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Key advantages of the DAVID Knowledgebase
The DAVID Knowledgebase intends to integrate and organize the high quality, world-class bioinformatics databases into a centralized location in a gene-centric format. The work is particularly useful for high throughput data analysis with the following advantages: 1) Improved ID cross-referencing capability enhances comprehensiveness of integration of heterogeneous annotation resources, hence enriching the annotation coverage for individual genes. 2) The integration allows quick access to a wide range of annotation contents in a batch manner. 3) Simple pair-wise, gene-centric formatted files simplify the data structure so that all users may benefit. 4) The pair-wise data structure is more flexible and suitable for high throughput data access.
Special attention on the DAVID Knowledgebase
After several QC procedures, a certain error rate still exists in the DAVID Knowledgebase as it exists in any other bio-databases. Users may report such errors directly to us through email or the DAVID forum . In addition, users should be aware that the DAVID Knowledgebase is designed for high throughput gene functional screening for large gene lists on a gene-centric level, rather than replacing original annotation databases, which may contain additional details, such as gene isoform specific annotations, for drill-down analysis. Moreover, the quarterly update schedule of the DAVID Knowledgebase could result in a slight time gap as compared with the member database updates.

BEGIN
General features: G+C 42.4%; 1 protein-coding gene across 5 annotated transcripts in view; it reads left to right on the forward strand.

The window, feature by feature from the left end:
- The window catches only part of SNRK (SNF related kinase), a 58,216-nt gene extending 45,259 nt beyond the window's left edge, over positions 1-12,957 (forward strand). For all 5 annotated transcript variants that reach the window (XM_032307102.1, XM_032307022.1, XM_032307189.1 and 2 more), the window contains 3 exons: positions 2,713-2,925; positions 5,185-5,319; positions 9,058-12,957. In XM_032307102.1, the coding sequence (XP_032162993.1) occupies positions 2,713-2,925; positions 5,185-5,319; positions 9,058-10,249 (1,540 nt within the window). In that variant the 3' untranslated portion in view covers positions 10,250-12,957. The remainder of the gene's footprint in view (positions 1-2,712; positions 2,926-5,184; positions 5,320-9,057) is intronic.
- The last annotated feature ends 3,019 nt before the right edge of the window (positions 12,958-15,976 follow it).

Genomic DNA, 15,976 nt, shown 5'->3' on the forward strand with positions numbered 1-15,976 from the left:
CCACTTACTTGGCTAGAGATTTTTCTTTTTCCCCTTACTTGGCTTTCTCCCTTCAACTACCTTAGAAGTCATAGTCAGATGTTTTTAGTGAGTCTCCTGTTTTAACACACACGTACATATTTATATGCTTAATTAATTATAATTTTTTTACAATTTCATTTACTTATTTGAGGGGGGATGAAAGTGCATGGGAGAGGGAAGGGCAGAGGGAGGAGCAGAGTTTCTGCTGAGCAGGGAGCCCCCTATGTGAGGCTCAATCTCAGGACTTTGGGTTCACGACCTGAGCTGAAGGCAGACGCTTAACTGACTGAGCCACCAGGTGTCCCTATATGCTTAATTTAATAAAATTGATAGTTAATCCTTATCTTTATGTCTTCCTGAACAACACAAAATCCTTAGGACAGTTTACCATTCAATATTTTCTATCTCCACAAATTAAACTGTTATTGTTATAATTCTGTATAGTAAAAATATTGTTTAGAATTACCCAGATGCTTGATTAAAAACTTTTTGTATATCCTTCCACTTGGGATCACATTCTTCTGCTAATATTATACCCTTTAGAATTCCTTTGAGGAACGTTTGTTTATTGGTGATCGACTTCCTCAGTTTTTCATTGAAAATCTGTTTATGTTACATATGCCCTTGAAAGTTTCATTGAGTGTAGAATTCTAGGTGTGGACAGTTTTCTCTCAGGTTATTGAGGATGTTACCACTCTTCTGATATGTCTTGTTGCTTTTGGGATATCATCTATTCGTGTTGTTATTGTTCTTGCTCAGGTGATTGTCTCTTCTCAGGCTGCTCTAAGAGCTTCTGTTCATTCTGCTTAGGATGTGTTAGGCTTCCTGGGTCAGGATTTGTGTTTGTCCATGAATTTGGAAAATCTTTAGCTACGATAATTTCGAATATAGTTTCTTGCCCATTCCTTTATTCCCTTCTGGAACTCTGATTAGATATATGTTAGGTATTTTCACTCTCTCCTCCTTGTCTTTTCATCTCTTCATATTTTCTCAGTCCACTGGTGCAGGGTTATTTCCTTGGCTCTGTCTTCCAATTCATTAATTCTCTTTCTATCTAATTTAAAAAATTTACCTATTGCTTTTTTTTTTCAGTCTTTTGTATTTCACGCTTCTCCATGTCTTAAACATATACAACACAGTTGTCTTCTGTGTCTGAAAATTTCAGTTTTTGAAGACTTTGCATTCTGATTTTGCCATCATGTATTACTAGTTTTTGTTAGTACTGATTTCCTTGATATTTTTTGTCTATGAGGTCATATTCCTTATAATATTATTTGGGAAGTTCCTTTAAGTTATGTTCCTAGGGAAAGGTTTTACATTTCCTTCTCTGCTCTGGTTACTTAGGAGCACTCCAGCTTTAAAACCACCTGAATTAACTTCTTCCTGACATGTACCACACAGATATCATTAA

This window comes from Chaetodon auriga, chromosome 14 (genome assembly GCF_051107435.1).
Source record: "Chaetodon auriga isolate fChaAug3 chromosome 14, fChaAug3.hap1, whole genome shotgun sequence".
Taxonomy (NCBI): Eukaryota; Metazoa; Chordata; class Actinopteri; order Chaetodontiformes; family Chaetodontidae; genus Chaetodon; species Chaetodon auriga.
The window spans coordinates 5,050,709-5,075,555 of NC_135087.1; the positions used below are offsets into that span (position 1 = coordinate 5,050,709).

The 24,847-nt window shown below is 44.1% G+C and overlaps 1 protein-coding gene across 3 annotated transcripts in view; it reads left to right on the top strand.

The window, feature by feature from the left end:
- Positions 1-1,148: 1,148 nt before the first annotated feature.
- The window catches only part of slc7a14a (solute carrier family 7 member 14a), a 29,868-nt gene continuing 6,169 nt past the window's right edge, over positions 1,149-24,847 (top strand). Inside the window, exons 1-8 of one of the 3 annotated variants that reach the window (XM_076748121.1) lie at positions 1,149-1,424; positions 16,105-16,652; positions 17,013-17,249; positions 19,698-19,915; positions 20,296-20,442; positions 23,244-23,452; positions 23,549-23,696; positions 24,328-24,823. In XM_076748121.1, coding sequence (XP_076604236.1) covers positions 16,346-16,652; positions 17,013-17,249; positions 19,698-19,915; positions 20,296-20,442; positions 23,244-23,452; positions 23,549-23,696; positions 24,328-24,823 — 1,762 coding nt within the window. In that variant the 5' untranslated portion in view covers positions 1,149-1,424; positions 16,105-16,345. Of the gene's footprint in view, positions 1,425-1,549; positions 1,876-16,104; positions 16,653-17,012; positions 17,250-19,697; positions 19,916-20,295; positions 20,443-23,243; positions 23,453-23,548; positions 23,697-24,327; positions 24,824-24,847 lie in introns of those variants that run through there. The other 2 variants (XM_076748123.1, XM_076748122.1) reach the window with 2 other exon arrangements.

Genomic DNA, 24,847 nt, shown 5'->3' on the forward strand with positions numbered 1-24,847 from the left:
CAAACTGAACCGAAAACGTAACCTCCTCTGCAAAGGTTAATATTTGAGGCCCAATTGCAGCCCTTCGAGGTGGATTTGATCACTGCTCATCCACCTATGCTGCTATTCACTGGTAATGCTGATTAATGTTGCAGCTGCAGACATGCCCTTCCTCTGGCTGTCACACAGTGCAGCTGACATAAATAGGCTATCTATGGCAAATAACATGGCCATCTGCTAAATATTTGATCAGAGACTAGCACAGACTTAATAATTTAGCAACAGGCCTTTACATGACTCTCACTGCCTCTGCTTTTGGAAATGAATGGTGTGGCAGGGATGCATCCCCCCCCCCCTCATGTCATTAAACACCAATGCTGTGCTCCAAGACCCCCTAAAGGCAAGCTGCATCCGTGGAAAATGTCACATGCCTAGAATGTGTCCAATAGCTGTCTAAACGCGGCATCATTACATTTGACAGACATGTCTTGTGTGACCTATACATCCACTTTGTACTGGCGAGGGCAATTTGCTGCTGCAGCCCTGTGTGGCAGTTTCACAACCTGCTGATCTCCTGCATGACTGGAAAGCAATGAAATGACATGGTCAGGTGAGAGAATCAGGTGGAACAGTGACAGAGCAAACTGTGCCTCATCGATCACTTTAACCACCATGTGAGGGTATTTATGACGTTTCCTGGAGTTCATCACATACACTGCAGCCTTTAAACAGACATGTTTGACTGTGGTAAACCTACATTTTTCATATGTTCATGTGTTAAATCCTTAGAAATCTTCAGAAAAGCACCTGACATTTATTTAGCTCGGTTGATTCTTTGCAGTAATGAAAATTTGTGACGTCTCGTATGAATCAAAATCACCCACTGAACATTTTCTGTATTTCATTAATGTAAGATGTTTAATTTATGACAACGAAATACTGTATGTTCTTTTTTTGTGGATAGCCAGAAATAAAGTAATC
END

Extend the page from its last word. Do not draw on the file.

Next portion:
The DAVID Gene Concept agglomerates diverse types of gene identifiers belonging to the same gene into one gene cluster. It allows large collections of heterogeneous annotations that are associated with different types of gene identifiers to be comprehensively integrated by a common DAVID gene. Combined with the simple pair-wise text format, the DAVID Knowledgebase provides not only a comprehensive, high-quality collection of gene annotation resources, but also the flexibility to cross-reference identifiers and annotations from several world-class, heterogeneous databases within one resource. To the best of our knowledge, the annotation data coverage and gene/protein ID cross-referencing capability far exceeds that of backend data sources of other high throughput gene functional annotation tools. Therefore, it can be used as the backend gene-annotation database of existing high throughput gene functional analysis tools to improve their discovery power. The DAVID Knowledgebase also aids the researcher in focusing on data analysis or the core development of new high-throughput functional data-mining algorithms, rather than spending time on gene-annotation data collection and integration.